Kreuzspiel

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Kreuzspiel (English: Crossplay) is a composition by Karlheinz Stockhausen written for oboe, bass clarinet, piano and four percussionists in 1951 (it was later revised for just three percussionists, along with other changes). It is assigned the number 1/7 in the composer's catalogue of works.

History[edit]

Stockhausen regarded Kreuzspiel as his first original composition, as opposed to the style-imitation exercises he did as part of his music studies (Stockhausen 1989, 34, 55). According to the composer, it was influenced by Olivier Messiaen's "Mode de valeurs et d'intensités" (1949) and Karel Goeyvaerts's Sonata for Two Pianos (1950), and is one of the earliest examples of "point" music. Kreuzspiel was premièred at the Darmstädter Internationale Ferienkurse in the summer of 1952, conducted by the composer. According to Stockhausen, the performance "ended in a scandal" (Stockhausen 1964, 11).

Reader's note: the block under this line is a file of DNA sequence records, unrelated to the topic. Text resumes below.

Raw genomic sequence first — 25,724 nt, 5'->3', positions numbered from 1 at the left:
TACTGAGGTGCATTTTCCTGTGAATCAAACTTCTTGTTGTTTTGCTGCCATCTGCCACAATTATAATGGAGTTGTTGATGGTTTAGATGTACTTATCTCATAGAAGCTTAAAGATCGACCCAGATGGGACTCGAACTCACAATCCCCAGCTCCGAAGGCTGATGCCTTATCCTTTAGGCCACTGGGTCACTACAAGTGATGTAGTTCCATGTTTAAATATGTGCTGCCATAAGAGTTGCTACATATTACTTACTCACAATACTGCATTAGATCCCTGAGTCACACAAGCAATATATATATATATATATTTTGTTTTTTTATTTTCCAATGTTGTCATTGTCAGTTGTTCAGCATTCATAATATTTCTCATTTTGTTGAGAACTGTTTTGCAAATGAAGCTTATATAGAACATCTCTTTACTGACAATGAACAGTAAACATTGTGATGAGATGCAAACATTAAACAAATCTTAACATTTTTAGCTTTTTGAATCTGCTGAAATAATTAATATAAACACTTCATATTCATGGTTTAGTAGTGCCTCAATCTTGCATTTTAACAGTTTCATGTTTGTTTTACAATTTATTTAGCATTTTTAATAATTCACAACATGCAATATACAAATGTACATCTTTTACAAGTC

Analysis[edit]

Kreuzspiel has been analysed in print more often than any other work by Stockhausen, though all but one (Borio and Garda 1991) restrict themselves to just the first of its three stages.

Though routinely described (by the composer as well as others) as a "serial" composition, Kreuzspiel does not employ a referential, recurring twelve-tone ordered set. Rather, it uses constant reordering of twelve-element (linked pitch, duration, dynamic, and—in the original version—attack) sets—a device sometimes called "permutational serialism" (e.g., Howell 1995, 111). It also uses a permutational seven-element system to control register (Toop 1974, 159–61).